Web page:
The Last Resort (DVD)
Directed by Dennis Scholl and Kareem Tabsch
Before the arrival of Miami Vice and MTV Spring Break, South Beach was home to the largest cluster of Jewish retirees in the country. Drawn by the small apartments, low cost of living, sunny weather, and thriving cultural life, they came by the thousands seeking refuge from the Northeast's brutal winters. By the 1970s, these former New Yorkers had turned from seasonal visitors to year-round residents, making Miami Beach home to a population that was primarily over 70 and overwhelmingly Jewish. The Last Resort takes audiences on a journey to the iconic Miami Beach of that era through the lens of young photographers Andy Sweet and Gary Monroe. With cameras in hand, they embarked on an ambitious 10-year project to document this unique chapter in the city’s history, which would soon be erased by the turbulent 1980s. Featuring interviews with Pulitzer Prize winner Edna Buchanan, filmmaker Kelly Reichardt, photographer Gary Monroe, and more, The Last Resort is a stunning testament to a community all but forgotten… until now.
DVD Extras Include:
Deleted Scenes | Q&A with the directors | Cherry Pop: The Story of the World's Fanciest Cat (2014), a short film by Kareem Tabsch | Andy Sweet Photo Gallery | Gary Monroe photo gallery | South Beach architecture gallery | Trailer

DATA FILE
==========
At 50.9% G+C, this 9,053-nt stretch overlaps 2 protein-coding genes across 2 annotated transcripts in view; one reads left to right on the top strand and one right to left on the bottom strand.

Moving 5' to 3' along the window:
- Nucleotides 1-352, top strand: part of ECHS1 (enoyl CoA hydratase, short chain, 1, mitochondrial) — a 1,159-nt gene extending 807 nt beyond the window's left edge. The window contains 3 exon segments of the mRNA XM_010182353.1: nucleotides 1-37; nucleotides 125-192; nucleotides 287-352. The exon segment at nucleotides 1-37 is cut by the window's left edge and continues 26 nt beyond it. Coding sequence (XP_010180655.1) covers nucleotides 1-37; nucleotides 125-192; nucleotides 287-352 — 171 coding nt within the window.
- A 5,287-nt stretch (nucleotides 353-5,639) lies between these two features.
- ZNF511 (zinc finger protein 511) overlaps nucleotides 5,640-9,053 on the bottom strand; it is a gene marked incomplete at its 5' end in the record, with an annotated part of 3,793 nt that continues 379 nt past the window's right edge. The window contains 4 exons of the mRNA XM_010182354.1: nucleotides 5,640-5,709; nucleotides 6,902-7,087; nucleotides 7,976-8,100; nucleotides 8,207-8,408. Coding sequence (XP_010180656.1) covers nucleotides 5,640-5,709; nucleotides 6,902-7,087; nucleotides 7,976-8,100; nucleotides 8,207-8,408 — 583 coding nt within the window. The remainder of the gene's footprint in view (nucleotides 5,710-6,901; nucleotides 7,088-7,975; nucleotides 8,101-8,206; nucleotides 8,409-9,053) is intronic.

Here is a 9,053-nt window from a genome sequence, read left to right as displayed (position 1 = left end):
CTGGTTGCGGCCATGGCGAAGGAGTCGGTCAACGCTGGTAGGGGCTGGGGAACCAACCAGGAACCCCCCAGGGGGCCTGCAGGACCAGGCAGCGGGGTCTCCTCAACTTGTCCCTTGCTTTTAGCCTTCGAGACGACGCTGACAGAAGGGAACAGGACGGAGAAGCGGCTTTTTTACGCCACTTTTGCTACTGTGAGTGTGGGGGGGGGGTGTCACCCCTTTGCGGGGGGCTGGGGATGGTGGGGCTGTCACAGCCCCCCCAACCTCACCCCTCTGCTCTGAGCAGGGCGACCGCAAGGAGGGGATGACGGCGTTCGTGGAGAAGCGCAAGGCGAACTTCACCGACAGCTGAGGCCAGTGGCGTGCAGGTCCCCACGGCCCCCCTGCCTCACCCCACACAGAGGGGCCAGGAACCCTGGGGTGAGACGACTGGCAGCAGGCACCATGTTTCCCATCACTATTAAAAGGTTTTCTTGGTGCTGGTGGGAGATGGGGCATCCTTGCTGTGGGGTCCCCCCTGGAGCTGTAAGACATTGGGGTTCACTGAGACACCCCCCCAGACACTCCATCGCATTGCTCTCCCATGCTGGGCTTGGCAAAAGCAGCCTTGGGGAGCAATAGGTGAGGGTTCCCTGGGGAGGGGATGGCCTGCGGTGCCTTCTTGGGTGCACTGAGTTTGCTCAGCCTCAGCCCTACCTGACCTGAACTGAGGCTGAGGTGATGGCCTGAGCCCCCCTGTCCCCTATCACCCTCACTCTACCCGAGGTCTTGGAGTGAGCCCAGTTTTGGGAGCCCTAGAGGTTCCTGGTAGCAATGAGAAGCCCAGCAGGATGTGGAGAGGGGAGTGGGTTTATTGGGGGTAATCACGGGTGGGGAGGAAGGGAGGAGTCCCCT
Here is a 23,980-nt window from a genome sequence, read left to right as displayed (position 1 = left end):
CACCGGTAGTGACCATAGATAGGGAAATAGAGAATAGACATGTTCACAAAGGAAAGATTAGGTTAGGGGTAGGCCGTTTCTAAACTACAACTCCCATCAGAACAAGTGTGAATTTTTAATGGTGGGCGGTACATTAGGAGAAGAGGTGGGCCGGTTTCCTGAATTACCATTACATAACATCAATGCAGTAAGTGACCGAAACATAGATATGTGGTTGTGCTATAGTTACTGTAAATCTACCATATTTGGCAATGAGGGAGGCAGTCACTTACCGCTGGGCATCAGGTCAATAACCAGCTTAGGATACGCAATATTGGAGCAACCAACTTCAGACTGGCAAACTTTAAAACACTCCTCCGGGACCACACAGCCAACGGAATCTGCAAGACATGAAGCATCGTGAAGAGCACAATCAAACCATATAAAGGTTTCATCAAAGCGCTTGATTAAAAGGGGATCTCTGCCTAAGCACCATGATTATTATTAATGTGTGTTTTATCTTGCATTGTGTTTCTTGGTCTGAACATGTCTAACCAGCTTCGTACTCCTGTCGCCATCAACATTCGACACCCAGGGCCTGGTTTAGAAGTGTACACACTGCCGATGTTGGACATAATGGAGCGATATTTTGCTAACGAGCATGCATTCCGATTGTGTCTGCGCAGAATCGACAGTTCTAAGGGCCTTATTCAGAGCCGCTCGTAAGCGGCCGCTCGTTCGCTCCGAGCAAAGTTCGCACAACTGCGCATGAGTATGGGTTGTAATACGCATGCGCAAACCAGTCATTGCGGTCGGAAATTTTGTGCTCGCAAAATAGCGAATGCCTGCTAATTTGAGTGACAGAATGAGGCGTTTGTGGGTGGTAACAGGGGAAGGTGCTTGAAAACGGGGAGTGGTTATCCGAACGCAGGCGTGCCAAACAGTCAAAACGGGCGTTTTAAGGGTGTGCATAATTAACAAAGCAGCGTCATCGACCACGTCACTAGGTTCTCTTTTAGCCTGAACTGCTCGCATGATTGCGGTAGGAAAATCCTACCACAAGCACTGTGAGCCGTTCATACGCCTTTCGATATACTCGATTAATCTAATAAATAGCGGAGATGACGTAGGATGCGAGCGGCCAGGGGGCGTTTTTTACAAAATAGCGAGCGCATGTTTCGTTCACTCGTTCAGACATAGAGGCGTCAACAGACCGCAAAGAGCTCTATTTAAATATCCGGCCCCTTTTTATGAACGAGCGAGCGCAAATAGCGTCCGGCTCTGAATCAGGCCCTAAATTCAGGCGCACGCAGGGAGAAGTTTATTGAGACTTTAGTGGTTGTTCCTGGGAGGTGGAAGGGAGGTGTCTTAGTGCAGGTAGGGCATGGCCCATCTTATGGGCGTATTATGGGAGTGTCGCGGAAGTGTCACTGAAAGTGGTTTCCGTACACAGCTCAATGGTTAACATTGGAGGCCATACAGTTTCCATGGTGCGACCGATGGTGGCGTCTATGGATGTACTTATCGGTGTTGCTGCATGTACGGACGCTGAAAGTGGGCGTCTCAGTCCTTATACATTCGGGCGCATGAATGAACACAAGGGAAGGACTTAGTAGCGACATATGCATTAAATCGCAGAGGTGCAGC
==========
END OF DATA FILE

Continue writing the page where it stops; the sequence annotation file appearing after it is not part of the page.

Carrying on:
"A fascinating look back to a time when Miami Beach was home to what was considered the largest cluster of Jewish retirees in the country…[a] captivating and insightful documentary film."
“Fascinating, poignant… A photographer’s paradise lost.”
“Moving. An evocative portrait of a now-bygone era in [Miami]'s past… delivers plenty of nostalgia as is spotlights the work of two photographers who captured the period with vivid immediacy.”
“Resurrects Miami as an artistic muse... a place storied by the saga of immigration, migration, religion, and culture.”
“Charming! Part mystery, part anthropological study… illuminates the lost legacy of a queer photographer in stunning technicolor… a time capsule of a bygone era, preserved in glorious, saturated technicolor.”
"An offbeat portrait of a bygone time and place in America, this is highly recommended."
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